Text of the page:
PO213 Township v. Schempp; Murray v. Curtlett. 2.

PO213

 

1.    
Case
Name. School District of Abington
Township v. Schempp; Murray v. Curtlett.

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2.    
Year Case
Decided By Supreme Court. 1963.

3.    
Facts
that Triggered the Dispute. In 1956, Ellery Schempp chose not to read from
the Bible at Abington High School as part of a Pennsylvania law requiring
students to do so and was suspended. In Murray
v. Curtlett, an atheist objected to a Maryland Law requiring daily readings
from the Bible in schools on behalf of her son.

4.    
Statute. In
Schempp, the federal district court
of PA struck down on the public school Bible reading. In the Murray case, the Maryland Court of
Appeals upheld reading Bible passages in schools.

5.    
Provision
of the Constitution. Schempp and Murray alleged that the reading of the
Holy Bible “is a mandatory devotional or religious act” that violates the
establishment clause, prefers Christianity, and violates free exercise of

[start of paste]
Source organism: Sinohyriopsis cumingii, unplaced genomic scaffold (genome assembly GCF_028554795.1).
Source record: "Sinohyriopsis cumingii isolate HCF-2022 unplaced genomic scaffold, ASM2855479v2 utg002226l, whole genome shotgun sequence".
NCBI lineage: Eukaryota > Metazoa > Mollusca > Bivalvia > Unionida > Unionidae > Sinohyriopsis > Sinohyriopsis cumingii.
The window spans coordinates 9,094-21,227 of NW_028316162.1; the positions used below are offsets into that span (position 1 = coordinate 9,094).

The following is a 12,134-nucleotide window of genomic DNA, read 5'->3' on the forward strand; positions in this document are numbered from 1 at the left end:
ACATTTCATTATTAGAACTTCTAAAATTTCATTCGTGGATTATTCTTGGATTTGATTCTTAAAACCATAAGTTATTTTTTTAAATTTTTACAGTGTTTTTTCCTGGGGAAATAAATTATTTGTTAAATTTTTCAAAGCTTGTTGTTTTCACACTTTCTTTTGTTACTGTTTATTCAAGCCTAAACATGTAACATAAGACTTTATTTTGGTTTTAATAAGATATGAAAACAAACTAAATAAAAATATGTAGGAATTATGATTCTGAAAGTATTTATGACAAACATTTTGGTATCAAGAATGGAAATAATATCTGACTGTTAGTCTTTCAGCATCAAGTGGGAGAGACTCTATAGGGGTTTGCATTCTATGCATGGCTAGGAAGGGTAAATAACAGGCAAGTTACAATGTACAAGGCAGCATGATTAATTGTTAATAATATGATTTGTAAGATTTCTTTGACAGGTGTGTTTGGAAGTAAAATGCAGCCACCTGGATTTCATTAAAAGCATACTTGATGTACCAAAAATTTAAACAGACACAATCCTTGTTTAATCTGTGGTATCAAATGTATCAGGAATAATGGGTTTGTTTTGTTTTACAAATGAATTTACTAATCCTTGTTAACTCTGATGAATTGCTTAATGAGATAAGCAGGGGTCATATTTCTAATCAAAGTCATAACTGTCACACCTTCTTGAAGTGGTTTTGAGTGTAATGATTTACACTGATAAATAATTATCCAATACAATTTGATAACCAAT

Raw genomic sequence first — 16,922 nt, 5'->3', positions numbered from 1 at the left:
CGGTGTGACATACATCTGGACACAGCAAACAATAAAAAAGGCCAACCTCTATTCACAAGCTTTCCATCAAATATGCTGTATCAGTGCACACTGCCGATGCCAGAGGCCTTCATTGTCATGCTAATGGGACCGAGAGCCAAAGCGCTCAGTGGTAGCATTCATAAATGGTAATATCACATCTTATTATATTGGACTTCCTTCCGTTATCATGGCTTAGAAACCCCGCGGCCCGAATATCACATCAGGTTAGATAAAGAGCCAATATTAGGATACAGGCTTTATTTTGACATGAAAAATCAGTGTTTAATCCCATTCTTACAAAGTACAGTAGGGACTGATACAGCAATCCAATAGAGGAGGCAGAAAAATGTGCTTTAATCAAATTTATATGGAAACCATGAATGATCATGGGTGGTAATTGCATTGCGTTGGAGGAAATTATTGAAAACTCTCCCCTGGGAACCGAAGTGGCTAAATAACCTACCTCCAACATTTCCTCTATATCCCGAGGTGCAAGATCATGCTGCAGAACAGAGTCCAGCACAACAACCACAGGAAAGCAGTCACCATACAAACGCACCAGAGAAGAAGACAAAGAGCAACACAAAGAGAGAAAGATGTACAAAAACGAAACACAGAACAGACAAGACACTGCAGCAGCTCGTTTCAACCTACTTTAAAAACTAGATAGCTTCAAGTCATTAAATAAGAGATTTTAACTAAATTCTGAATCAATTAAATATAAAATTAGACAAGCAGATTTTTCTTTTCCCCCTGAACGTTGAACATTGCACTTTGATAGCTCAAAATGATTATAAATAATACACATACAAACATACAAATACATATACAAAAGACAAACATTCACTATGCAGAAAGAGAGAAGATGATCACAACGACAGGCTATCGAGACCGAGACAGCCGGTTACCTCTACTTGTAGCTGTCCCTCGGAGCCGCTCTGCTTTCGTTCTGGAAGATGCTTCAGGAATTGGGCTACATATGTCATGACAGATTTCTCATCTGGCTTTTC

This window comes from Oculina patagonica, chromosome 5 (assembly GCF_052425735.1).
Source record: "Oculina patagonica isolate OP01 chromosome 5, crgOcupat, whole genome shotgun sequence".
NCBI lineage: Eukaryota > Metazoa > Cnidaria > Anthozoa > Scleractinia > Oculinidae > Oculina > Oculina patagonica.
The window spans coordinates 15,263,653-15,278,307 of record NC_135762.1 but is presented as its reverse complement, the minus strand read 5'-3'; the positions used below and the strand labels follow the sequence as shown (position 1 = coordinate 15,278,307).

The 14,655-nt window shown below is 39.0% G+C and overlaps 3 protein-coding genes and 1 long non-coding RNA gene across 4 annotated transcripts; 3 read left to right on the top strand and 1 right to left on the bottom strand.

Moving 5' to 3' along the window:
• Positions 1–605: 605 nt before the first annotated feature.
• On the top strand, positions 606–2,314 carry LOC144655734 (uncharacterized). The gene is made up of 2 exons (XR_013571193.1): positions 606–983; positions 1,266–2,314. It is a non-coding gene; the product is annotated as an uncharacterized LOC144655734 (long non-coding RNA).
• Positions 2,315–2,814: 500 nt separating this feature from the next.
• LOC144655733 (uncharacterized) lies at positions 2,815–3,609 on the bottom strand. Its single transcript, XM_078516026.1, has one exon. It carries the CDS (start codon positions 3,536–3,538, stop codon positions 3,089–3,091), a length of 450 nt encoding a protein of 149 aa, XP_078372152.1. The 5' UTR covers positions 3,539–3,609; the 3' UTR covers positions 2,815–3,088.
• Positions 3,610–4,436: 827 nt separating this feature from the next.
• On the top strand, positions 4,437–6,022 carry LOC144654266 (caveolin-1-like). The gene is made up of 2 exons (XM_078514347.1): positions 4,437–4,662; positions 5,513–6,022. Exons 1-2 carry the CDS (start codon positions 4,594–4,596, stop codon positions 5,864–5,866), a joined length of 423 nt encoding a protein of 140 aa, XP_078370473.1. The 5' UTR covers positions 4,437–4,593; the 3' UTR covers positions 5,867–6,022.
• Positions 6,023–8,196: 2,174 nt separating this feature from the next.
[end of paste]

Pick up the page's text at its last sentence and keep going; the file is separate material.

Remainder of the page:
religion.

6.    
Legal
Question. Is mandating school prayer/reading the Bible constitutional?

7.    
Outcome. In
an 8-1 ruling, the Court held for Schempp and Murray.

8.    
Legal
Reasoning for the Majority. In delivering the opinion of the Court, Justice
Clark held that:

a.    
The State may not establish a religion of
secularism or favoritism to a particular religion.

b.    
The Bible is worthy of learning for its
historical value, but not necessary to learn for religious value in secular
education.

9.    
Legal
Doctrine. The majority:

a.    
The State must maintain neutrality when it comes
to religious practices, as stated in the First Amendment.

b.    
Reaffirmed that the Free Exercise Clause
prohibits the State from denying someone the right to free exercise. 

10. Other Points of View.

a.    
Justice Douglas concurred: The State, in this
case, violates the Establishment Clause because it is not maintaining
neutrality. The State cannot use funds or facilities, such as public schools,
to favor one religion over another.

b.    
Justice Brennan concurred: The State violates
the Establishment Clause.

c.     
Justice Goldberg (joined by Justice Harlan) concurred:
The State violates the both religion clauses of the First Amendment.

d.    
Justice Stewart dissented: There is no evidence
that students were coerced to participate in the exercises and had the right to
excuse themselves, therefore, there is inadequate evidence for the case.